Moody's maintains India's Baa3 credit rating, cites concerns over politics, debt
The agency underscored hurdles in expanding the manufacturing sector and generating employment, including trade barriers and educational gaps
Moody's Investors Service today reaffirmed India's Baa3 rating and retained the stable outlook. However, amidst the assessment, the credit agency issued a cautionary note, flagging potential political concerns. It even pointed to the ongoing turmoil in Manipur as an illustrative example of these apprehensions.
While retaining a cautious optimism regarding India's economic future, Moody’s swiftly underscored noteworthy areas of concern. The agency observed that despite the nation's robust economic performance, potential growth has dwindled over the past decade, presenting a possible hurdle.
Moody's highlighted India's elevated GDP growth as a catalyst for heightened income levels and overall economic durability. However, it also placed significant emphasis on the substantial challenge posed by the nation's elevated government debt.
The credit agency acknowledged that efforts towards gradual fiscal consolidation were underway but expressed concerns regarding India's ability to effectively manage its debt amidst a sustained increase in global and domestic interest rates. Such a scenario, Moody's warned, could have exacerbated India's debt burden and weakened its debt management capacity.
A Baa3 credit rating is a designation given by credit rating agencies to signify the creditworthiness of a borrower, typically a government or a company. In the case of Moody's Investors Service, a Baa3 rating falls within the "investment grade" category, which indicates that the rated entity has moderate credit risk. Specifically, the Baa3 rating is one notch above the lowest investment-grade rating on Moody's scale.
It suggests that the issuer's ability to meet its financial obligations is considered to be adequate, but there are certain risks and vulnerabilities that could impact its creditworthiness, particularly during economic downturns or adverse conditions.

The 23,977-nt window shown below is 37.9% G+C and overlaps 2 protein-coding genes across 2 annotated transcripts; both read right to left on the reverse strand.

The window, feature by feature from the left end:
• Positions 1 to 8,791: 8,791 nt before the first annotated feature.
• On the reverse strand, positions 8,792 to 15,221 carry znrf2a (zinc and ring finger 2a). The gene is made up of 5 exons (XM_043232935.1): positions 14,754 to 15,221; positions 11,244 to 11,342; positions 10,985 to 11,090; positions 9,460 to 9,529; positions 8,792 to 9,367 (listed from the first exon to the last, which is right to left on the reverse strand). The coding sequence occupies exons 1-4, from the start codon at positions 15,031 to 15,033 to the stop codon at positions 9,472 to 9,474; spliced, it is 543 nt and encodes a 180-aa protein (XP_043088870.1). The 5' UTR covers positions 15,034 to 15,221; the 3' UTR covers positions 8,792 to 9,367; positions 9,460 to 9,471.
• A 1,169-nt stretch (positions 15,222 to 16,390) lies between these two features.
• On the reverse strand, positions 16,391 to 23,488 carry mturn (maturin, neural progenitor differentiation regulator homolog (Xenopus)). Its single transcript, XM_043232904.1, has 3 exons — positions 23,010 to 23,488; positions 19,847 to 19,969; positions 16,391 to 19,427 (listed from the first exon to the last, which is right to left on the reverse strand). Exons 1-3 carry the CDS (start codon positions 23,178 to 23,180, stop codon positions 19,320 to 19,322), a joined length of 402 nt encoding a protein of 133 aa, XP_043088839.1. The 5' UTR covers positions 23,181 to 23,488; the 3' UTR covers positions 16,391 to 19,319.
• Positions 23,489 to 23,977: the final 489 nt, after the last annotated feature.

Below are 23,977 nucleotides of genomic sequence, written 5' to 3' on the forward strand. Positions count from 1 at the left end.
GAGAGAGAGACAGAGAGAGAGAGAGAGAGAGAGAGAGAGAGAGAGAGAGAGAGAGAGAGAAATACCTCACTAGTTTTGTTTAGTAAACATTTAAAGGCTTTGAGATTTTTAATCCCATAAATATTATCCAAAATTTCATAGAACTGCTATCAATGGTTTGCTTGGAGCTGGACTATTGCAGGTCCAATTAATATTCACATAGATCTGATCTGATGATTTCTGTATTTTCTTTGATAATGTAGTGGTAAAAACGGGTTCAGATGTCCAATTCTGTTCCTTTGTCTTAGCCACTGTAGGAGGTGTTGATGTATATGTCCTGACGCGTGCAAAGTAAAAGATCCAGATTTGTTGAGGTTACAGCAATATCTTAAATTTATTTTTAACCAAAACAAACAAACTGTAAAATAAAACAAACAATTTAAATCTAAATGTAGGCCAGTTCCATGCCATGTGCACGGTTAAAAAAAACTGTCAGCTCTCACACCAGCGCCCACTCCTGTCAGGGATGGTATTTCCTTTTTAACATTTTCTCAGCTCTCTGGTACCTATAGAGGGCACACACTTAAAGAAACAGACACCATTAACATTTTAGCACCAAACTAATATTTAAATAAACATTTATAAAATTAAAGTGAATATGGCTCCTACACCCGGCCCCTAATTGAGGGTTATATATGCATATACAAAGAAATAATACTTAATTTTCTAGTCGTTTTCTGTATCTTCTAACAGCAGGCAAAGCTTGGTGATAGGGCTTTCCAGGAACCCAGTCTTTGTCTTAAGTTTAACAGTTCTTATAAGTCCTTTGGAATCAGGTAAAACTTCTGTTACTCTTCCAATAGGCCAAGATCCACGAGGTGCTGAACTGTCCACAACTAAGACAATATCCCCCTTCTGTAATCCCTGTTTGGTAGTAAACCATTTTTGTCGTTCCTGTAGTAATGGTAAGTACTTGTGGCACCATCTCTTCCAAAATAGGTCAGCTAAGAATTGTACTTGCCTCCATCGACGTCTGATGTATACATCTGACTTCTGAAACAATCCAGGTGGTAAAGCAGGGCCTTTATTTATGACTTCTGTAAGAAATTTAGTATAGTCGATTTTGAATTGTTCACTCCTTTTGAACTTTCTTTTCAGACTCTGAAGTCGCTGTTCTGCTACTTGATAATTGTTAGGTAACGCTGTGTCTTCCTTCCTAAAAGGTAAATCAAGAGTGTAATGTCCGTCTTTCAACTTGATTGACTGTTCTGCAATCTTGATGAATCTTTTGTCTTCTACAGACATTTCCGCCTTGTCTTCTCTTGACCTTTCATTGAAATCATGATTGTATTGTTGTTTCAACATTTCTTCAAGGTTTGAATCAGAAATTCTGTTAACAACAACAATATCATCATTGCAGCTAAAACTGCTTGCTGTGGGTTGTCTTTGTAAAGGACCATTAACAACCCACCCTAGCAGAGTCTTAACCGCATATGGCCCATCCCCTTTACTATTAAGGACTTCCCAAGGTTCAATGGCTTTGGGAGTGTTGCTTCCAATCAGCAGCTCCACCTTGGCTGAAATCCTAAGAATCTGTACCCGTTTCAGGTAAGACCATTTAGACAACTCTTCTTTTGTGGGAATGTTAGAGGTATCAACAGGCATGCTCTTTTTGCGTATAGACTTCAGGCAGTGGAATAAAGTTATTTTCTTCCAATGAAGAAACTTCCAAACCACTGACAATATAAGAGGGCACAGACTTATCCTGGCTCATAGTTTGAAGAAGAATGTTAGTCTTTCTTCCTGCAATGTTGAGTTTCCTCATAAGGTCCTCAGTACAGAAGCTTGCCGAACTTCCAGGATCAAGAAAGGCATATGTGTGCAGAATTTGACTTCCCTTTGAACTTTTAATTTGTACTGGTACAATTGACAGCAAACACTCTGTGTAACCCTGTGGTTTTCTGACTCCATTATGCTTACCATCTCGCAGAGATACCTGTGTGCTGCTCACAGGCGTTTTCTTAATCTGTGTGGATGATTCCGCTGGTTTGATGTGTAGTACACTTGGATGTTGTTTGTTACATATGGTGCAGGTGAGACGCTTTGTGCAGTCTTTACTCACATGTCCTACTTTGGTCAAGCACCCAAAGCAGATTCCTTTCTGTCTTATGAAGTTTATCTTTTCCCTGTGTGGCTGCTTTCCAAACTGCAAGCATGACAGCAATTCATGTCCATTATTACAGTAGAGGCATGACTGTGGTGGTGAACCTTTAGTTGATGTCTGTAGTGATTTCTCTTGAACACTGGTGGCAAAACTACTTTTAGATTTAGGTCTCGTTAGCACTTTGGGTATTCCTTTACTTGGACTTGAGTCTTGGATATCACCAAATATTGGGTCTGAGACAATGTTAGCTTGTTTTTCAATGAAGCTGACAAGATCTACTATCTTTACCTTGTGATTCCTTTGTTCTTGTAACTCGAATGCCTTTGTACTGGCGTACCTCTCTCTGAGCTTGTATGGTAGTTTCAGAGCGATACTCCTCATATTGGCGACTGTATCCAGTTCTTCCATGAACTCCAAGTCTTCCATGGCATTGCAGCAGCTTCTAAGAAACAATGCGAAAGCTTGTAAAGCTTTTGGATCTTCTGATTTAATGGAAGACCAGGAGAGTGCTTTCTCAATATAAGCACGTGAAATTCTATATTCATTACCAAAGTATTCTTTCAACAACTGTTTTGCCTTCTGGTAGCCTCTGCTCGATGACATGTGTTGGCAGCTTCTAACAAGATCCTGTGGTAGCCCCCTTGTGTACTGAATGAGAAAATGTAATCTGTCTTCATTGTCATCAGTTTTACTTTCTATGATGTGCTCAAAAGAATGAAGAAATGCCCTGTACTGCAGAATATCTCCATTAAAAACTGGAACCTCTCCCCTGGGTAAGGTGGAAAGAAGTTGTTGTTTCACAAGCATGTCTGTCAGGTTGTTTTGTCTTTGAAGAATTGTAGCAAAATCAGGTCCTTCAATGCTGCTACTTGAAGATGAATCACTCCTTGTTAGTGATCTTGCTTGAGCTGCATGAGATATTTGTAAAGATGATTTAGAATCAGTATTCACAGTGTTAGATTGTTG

It's important to note that credit ratings are a reflection of an agency's assessment of an entity's financial strength, repayment capacity, and other relevant factors at a specific point in time. Different credit rating agencies, such as Moody's, Standard & Poor's, and Fitch, use their own rating scales and criteria, so the exact meaning of a Baa3 rating might vary slightly among these agencies.
On the economic front, Moody's anticipated India's outpacing of other G20 economies in terms of growth, owing to robust domestic demand. The government's concentration on infrastructure development, as evidenced by an augmented capital expenditure share within the Union budget, had contributed to tangible improvements in logistics and trade-related infrastructure.
The rollout of digital public infrastructure, aimed at enhancing public service efficiency and formalising the economy, was projected to reinforce India's long-term growth potential.
While acknowledging enhancements in the financial health of India's banking sector, Moody's cautioned against dismissing persisting challenges. The agency underscored hurdles in expanding the manufacturing sector and generating employment, including trade barriers and educational gaps. These factors, Moody's indicated, had the potential to impede India's realisation of its complete growth potential.
A major concern raised by Moody's centred on India's fiscal strength. Despite impressive nominal GDP growth and efforts towards fiscal consolidation, the agency noted that the government's substantial debt burden remained a crucial issue. Moody's highlighted that, despite the government's success in meeting fiscal deficit targets in recent years, India's fiscal deficit still exceeded those of comparable peers.
However, the most pivotal concern highlighted by Moody's revolved around political dynamics. The agency drew attention to the curtailment of civil society and political dissent, along with escalating sectarian tensions, as factors that led to a reduction in the assessment of political risk and institutional quality.
Moody's cited recent instances of unrest and the no-confidence vote against Prime Minister Narendra Modi as signs of escalated political risk. While the stability of the government was unlikely to be destabilised, Moody's emphasised the potential for populist policies, driven by persistent social challenges, to surface at various governance levels. Additionally, intermittent border tensions with neighbouring countries posed a distinctive vulnerability to political risk, setting India apart from sovereigns with lower overall political risk profiles.